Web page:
|On the white sand island Boracay in 1986|
Holidays were few and far between when I was growing up in the Philippines – and when my family did go on the rare vacation, we tended to seek cooler weather in higher altitudes.
It was only when I became a journalist and met my first Westerners that I realized ‘taking a holiday’ was an expectation, not a rare event. Especially the foreign correspondents who all seemed desperate to go away all the time – and always to somewhere by the sea.
Don’t get me wrong, the Philippines is good at oceanside relaxation.
But though I was quite proud of our white sandy beaches, I really only began to spend any time there when I hooked up with an Englishman. You know that thing people say about Englishmen and their castles? The Englishman and his seaside holiday was definitely a cultural leap for me. It was a strange and exotic thing.
I joined my Englishman on a working trip to South Korea, and of course he immediately announced that he needed to take a break and go to the seaside.
We went to a beach near Incheon, just West of Seoul. I think it was Sagot Beach in Baengnyeong, but I’m not sure anymore, it was 25 years ago.
You see, because the Philippines is so near the equator, I’d never really been aware of tides before.
Oh I’d read about it but I assumed that it was like the kind of tidal movement we had at home … the beach only lost and gained a few feet.
I’d never been this far north of the equator, where the sea slid far far away from the shore.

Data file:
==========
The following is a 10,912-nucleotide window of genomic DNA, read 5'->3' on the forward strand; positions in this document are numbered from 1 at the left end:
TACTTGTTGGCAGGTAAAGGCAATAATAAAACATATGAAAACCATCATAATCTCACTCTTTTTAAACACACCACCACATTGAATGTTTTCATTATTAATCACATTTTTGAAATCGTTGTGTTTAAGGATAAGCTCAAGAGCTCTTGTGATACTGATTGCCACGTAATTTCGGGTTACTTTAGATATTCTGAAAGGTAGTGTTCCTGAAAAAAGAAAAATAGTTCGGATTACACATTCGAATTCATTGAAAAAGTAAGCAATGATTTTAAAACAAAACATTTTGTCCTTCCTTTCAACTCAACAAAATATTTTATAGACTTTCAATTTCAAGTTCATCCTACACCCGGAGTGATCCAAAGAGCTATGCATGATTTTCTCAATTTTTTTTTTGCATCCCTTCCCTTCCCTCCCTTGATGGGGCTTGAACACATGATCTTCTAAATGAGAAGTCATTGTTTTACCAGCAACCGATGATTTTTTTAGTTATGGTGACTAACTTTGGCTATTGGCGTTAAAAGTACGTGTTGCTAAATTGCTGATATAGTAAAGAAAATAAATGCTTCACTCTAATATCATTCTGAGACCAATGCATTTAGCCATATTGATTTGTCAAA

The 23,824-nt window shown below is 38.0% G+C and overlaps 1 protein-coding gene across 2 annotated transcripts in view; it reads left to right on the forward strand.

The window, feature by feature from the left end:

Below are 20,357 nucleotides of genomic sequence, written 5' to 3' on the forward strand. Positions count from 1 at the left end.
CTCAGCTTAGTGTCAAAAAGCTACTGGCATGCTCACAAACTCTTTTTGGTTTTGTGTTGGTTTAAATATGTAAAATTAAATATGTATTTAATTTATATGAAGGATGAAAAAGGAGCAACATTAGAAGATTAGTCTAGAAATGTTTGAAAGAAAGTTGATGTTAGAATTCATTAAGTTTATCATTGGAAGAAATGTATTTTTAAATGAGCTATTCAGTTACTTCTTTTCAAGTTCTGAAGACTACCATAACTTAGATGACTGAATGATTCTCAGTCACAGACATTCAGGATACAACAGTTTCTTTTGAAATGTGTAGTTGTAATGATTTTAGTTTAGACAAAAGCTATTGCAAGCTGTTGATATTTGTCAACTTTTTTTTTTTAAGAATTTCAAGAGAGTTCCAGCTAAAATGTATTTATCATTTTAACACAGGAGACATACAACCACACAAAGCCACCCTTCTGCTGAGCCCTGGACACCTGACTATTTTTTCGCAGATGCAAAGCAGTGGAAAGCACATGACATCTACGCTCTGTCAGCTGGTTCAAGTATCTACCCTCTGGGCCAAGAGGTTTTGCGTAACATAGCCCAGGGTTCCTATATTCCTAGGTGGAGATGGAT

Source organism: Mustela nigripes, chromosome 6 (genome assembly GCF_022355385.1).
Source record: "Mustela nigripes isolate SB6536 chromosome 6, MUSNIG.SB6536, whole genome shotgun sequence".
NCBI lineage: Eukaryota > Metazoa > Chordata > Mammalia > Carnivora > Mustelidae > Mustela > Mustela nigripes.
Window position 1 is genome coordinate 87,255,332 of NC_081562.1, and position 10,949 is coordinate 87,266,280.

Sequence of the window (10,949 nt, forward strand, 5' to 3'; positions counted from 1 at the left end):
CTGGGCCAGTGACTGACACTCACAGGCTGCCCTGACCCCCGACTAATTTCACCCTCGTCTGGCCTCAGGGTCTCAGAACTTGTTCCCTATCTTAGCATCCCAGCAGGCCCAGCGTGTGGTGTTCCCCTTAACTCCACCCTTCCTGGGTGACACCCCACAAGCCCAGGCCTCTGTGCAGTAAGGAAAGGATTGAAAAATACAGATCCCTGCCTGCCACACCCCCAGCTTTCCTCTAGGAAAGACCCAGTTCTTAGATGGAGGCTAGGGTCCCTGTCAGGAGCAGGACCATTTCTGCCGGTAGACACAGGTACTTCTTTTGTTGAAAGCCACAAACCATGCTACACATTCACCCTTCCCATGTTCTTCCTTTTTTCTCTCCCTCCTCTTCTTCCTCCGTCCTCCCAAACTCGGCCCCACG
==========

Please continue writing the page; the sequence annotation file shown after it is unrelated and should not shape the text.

It reminded me of one of my favourite childhood picture books – The Five Chinese Brothers by Claire Huchet Bishop - in which the first Chinese brother could swallow the sea … and when he did, his head swelled up like a giant balloon!
|Click on the image to enlarge|
When we turned round, the beach was gone!
The sea was rushing in, fast!
In The Five Chinese Brothers, the first Chinese brother couldn’t hold the sea in any longer and had to let it rush back into the seabed.
‘Come on!’ Future Husband said. ‘We can get back to the shore if we’re quick. It’s very shallow!’
It was ankle-high as we began wading towards the shore. But the sea was sweeping in, rising alarmingly higher and higher.
We could see people playing and walking on the beach and, realizing that we were in a sticky situation, began to shout for help.
But nobody seemed to hear us. Nobody so much as looked up.
We were quite close to the shore when it became so deep I couldn’t stay on my feet. There was a swirling, sucking feeling too, and I couldn’t keep my head above water. I remember as I gasped and went under, wondering if this was it, this was the end.
Much later, I asked Future Husband what he was thinking at that moment. He replied, ‘I realized that I had to make a choice. Save the camera? Or save Candy?’
Luckily, he decided to save me. He grabbed me and held me high – and managed to save the camera too, which is why the photo of me on the beach survives. Then, struggling against the powerful undertow on tippy toes he got us safely back to dry land.
It still makes us shiver to think of it – we were almost taken by the horrible Under Toad!
The umbrella didn’t make it.
After we were married, we moved to England and I discovered the joys of the English seaside. Only then did the Englishman’s obsession with sunny beach holidays make perfect sense.